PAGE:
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At the risk of getting my commenters riled up because I’m blogging about trivia, let me tell you what I had for lunch today: a pear, some cut up pineapple, and a bag of pretzel sticks.  Believe it or not, about halfway through I suddenly remembered yesterday’s post about how we chew our food an average of ten times these days compared to 25 in the past, and I started counting chews.  The pear took ten chews per bite.  The pineapple about 13.  The pretzel sticks about 15.

This makes me suspicious of the claim that we modern Americans chew our food an average of ten times.  That pear was ripe and soft and each bite still took ten chews.  Short of chocolate pudding, I don’t think food comes much softer.  So if it took ten chews to finish up each bite of pear, I have to figure the average is quite a bit higher than that.

Unless, of course, I chew my food more than most people.  Surely, though, this is something the web excels at determining.  So here’s your assignment: pay attention today to how many times you chew your food, and then report back in comments.  I want data, people.  Let’s get the hive mind cracking.

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WE CAME UP SHORT.

We just wrapped up a shorter-than-normal, urgent-as-ever fundraising drive and we came up about $45,000 short of our $300,000 goal.

That means we're going to have upwards of $350,000, maybe more, to raise in online donations between now and June 30, when our fiscal year ends and we have to get to break-even. And even though there's zero cushion to miss the mark, we won't be all that in your face about our fundraising again until June.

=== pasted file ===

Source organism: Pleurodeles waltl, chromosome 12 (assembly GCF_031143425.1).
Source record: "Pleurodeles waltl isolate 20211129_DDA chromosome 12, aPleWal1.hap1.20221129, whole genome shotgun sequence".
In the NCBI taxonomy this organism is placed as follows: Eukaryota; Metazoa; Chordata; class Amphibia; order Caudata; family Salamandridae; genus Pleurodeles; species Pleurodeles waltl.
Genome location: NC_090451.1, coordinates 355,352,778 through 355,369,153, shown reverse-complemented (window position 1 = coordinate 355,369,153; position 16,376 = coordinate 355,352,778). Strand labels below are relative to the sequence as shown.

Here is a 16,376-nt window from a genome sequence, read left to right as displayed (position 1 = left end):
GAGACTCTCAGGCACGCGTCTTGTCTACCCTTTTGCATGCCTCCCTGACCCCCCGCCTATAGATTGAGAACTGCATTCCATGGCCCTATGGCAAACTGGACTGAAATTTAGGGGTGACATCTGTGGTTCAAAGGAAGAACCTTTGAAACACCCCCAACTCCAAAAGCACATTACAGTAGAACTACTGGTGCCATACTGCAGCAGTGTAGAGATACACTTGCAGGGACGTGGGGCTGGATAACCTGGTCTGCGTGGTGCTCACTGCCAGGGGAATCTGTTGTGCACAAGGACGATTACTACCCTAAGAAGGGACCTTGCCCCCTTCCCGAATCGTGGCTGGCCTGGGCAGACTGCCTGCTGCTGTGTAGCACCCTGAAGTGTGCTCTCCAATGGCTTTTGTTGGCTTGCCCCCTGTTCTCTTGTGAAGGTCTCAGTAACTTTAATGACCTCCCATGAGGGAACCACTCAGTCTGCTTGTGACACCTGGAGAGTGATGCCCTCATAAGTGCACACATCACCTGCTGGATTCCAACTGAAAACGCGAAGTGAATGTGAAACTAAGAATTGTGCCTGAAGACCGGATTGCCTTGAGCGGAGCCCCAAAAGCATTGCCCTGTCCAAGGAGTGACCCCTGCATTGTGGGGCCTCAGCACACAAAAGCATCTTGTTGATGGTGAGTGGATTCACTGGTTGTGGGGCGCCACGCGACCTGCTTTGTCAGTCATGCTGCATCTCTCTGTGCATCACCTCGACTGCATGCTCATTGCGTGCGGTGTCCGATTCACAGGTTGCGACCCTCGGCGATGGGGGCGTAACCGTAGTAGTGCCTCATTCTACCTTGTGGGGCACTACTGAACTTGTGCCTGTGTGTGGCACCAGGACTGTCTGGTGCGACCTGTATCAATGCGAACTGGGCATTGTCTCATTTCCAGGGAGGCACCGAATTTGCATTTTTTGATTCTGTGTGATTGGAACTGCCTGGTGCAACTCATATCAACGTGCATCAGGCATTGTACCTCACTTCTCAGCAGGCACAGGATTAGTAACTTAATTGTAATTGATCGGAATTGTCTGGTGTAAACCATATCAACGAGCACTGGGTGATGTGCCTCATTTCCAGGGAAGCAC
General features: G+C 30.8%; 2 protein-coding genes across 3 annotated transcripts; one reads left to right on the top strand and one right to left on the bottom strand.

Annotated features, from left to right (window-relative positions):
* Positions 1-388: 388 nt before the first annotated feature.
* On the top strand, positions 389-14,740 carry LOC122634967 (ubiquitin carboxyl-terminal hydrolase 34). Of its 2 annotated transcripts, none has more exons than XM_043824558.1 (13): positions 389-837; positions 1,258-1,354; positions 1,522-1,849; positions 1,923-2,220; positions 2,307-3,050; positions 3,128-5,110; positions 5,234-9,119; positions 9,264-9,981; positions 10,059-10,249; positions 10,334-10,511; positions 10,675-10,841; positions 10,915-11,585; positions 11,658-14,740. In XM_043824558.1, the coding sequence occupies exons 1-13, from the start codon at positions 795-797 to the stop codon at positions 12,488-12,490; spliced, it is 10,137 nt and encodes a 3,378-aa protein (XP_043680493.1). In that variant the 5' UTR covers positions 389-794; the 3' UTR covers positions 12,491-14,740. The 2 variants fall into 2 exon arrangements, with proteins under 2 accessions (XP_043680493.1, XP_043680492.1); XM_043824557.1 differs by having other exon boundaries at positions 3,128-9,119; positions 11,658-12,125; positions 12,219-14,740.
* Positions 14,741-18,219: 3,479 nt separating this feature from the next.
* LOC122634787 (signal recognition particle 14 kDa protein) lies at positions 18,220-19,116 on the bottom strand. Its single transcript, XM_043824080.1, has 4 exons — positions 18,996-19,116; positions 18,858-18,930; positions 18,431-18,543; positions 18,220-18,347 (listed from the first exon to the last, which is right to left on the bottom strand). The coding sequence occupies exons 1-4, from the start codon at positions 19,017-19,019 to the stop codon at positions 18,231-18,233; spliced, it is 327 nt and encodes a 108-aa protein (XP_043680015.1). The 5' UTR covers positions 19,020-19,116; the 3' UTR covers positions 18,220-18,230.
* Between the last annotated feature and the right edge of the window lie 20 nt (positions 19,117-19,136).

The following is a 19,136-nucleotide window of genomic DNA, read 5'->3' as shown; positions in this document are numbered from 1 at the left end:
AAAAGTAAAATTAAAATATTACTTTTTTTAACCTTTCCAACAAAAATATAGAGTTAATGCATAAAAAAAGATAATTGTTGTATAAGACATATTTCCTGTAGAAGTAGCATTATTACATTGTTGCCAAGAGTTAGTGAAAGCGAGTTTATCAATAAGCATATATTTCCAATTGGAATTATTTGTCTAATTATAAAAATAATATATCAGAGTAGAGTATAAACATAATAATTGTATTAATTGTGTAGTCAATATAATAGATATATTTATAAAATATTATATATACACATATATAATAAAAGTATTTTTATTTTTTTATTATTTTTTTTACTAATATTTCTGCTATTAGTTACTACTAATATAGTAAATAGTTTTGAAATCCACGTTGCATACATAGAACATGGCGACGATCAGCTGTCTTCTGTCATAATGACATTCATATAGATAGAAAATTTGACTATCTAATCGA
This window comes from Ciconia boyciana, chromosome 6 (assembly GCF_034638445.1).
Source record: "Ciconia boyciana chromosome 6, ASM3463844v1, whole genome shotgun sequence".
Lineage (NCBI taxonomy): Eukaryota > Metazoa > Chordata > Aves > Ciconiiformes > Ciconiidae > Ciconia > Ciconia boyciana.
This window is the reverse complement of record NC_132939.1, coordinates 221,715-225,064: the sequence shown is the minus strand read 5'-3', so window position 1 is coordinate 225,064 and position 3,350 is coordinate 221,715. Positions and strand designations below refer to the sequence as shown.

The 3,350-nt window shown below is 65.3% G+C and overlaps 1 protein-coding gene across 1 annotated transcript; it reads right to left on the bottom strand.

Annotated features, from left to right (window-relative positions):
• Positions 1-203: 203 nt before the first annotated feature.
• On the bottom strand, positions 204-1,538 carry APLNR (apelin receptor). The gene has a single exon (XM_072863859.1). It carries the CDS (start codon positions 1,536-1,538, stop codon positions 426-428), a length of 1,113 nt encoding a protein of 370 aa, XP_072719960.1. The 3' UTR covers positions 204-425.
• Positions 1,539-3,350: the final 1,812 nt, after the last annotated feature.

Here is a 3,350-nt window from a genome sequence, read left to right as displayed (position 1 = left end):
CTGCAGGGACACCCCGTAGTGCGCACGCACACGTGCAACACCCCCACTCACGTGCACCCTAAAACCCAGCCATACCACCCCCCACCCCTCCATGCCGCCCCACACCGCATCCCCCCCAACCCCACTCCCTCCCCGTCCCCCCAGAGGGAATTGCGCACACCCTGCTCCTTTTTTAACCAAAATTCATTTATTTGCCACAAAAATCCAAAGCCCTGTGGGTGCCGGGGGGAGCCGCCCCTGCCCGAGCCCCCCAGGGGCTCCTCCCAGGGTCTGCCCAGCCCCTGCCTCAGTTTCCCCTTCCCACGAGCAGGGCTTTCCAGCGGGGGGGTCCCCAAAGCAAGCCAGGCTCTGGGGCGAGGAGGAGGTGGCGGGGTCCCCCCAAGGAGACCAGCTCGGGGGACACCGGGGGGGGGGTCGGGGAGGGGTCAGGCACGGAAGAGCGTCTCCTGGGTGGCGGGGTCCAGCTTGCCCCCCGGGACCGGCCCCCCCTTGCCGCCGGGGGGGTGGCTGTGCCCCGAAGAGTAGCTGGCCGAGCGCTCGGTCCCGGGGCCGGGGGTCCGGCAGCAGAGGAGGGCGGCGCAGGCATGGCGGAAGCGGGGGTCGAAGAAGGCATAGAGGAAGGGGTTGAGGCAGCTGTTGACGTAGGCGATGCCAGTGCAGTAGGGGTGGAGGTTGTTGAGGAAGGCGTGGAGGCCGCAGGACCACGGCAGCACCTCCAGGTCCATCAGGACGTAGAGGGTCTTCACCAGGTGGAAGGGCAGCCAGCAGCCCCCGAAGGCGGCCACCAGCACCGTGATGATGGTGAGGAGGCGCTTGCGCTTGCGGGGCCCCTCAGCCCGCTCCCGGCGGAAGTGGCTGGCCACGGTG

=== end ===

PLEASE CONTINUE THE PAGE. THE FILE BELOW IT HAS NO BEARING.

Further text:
So we urgently need this specific ask, what you're reading right now, to start bringing in more donations than it ever has. The reality, for these next few months and next few years, is that we have to start finding ways to grow our online supporter base in a big way—and we're optimistic we can keep making real headway by being real with you about this.

Because the bottom line: Corporations and powerful people with deep pockets will never sustain the type of journalism Mother Jones exists to do. The only investors who won’t let independent, investigative journalism down are the people who actually care about its future—you.

And we hope you might consider pitching in before moving on to whatever it is you're about to do next. We really need to see if we'll be able to raise more with this real estate on a daily basis than we have been, so we're hoping to see a promising start.

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